Reporters write “their” stories. Producers add elements when they’re not writing for their shows. Production Assistants and Associate Producers (where those positions still exist) are called upon to add fresh material when they can. Anchors are forced asked to create content for the Web in between reading and editing copy written by others. There are no bylines; it’s a team effort. It’s XXXX-TV’s Web effort, and expediency and efficiency are its goals. As the old saying goes, “It’s better than good, it’s done.”

In shops that function this way — that is to say most shops — the Web is an extension of the main product, an online replication of what you’d expect to find in the 6 o’clock news. Even in newsrooms where the Web is a genuine priority, the matter of who does the work is generally the same. At a time when stations are economically challenged, the idea that there should be resources dedicated exclusively to the Web is generally unrealistic, so what’s a well‐intentioned news director to do?

In two highly successful shops that we’re involved with, the news director him or herself runs the online content show. They try to turn administrative tasks over to others and run the Continuous News content themselves, both on the Web and via social media. The news director, you say? Yes, the news director, and it really makes a difference in their online products and services. Why? Because the news director is often the most experienced news person in the shop. They understand the nuances of the news and especially how it all fits with the marketing goals of the station. This can’t be overstated.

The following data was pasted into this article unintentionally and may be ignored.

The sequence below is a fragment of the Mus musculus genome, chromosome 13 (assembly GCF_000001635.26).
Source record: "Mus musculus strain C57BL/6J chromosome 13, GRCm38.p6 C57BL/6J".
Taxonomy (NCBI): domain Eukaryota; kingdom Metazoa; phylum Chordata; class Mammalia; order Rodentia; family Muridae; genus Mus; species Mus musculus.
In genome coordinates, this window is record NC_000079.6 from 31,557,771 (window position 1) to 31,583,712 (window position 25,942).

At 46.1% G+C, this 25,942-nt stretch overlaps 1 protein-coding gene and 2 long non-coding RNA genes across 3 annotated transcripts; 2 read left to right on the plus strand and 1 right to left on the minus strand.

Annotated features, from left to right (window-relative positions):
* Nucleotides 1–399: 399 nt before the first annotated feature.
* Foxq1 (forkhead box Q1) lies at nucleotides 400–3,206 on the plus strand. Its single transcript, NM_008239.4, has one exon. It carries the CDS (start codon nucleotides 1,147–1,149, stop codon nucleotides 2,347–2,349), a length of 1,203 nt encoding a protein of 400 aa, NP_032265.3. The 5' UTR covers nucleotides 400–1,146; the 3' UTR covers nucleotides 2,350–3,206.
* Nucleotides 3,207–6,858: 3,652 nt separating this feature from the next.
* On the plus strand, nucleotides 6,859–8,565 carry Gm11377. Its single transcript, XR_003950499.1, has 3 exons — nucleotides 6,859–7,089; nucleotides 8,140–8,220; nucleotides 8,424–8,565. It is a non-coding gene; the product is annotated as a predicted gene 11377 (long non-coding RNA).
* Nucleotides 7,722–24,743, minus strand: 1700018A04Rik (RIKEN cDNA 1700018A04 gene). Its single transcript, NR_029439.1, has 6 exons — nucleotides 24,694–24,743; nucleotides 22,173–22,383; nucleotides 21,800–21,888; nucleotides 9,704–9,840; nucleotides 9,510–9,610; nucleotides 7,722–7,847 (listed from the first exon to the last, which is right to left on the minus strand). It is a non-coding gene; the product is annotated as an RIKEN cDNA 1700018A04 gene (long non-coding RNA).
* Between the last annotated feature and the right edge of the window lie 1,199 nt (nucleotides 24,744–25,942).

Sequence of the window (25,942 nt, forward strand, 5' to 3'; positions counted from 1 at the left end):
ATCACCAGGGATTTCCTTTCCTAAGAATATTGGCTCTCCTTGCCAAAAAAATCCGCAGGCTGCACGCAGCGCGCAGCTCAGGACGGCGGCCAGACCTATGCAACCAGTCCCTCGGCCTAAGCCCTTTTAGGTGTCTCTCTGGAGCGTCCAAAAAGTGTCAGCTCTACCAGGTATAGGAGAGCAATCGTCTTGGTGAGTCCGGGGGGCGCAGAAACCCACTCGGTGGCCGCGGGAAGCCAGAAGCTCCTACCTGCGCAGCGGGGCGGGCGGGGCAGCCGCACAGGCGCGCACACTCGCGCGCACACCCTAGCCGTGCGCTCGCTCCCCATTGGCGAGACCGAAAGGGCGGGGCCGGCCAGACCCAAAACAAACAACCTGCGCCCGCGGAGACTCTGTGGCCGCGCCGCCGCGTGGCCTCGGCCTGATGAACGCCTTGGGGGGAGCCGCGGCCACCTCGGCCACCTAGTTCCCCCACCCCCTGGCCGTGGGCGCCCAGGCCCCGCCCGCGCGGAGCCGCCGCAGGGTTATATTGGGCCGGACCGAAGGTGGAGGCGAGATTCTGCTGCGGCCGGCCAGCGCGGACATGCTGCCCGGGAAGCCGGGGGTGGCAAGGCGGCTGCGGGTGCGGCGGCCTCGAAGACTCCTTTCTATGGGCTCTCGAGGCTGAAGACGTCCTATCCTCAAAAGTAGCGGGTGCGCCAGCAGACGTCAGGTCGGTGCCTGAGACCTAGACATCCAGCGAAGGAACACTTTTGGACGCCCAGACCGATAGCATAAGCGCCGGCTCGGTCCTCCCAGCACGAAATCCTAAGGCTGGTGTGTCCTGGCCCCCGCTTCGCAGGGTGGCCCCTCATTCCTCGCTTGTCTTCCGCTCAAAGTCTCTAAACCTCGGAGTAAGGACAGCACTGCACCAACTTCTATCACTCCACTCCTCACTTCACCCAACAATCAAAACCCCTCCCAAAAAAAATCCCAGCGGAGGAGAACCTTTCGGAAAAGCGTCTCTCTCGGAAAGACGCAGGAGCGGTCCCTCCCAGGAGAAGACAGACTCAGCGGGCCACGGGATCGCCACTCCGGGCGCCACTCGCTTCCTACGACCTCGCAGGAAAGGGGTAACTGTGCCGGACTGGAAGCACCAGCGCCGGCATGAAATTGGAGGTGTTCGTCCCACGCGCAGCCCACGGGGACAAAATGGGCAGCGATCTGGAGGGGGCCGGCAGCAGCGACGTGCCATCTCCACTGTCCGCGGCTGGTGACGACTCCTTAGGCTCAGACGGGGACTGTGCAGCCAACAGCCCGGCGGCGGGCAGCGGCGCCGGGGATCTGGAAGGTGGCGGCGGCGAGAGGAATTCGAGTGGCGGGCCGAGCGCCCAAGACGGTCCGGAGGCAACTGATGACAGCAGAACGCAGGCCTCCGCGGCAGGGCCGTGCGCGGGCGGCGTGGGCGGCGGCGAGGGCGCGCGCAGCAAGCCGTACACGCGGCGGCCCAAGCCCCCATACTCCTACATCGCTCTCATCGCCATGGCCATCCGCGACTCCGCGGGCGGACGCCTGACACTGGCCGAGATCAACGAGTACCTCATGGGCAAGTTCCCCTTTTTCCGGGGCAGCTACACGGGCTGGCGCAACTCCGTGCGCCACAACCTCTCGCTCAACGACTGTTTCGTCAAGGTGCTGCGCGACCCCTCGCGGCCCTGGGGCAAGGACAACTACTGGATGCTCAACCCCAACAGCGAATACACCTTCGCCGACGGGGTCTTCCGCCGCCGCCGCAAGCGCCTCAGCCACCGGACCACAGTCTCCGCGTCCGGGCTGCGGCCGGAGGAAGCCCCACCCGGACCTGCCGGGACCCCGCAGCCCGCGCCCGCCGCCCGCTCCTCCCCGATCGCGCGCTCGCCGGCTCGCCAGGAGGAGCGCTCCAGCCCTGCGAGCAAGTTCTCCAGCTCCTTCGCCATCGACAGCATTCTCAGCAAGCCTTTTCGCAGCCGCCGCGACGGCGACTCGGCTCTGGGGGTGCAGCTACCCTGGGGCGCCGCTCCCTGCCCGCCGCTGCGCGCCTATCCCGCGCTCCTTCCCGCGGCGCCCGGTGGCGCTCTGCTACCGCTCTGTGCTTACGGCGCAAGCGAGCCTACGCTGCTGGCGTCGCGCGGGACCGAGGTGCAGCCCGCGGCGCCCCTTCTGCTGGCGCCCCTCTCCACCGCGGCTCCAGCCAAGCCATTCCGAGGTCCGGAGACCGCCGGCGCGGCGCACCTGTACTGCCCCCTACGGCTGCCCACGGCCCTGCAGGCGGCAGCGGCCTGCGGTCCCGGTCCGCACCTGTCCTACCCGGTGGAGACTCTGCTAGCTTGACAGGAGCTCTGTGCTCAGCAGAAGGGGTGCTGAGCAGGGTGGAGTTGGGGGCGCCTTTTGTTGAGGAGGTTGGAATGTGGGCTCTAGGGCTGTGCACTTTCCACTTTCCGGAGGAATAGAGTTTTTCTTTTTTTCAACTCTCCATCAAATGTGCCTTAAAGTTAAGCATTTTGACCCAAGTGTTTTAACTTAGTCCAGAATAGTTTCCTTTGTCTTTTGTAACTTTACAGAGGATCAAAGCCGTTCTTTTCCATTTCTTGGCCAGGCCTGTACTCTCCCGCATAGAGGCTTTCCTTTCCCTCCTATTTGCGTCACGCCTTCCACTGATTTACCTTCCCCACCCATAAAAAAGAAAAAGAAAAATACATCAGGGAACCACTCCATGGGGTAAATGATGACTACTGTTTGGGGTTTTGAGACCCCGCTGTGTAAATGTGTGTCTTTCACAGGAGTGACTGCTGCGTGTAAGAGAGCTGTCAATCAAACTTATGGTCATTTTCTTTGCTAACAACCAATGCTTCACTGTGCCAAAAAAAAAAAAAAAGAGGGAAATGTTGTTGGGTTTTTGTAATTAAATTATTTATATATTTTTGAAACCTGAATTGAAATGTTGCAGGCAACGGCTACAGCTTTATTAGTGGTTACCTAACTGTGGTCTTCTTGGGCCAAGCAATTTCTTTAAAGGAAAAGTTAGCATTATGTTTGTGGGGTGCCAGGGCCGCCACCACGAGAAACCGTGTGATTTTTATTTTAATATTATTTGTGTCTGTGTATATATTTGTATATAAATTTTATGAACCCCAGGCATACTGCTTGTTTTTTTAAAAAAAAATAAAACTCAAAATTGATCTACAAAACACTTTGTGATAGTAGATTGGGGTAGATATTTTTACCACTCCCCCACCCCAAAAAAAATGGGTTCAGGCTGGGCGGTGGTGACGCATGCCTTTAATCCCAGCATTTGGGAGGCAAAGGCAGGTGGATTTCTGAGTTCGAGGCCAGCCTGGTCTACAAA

Bruce Carter, News Director, WLEX-TVBruce Carter of WLEX‐TV in Lexington, Kentucky is one such news director. He told me via email that the days of putting together a newscast and waiting until 6pm or 11pm to put news on‐air are a distant memory. Instead of questions like how do you find the time to run the online ship, his response is how can you not be involved in this age of instant news? We agree.

Everything we do has an immediate real‐time effort. When storms enter the viewing area we not only crawl information on‐air and have live cut‐ins but we also engage our online and Facebook loyal to help us gather information. We handle breaking news the same way. The content management center is the hub for our news managers, including the News Director. When news comes to us via scanner, phone, email, news source, Facebook, etc. it is instantly communicated to every news manager and immediately decided upon on what to do with this information. The decisions are swift and immediate. It is imperative the News Director be part of the process.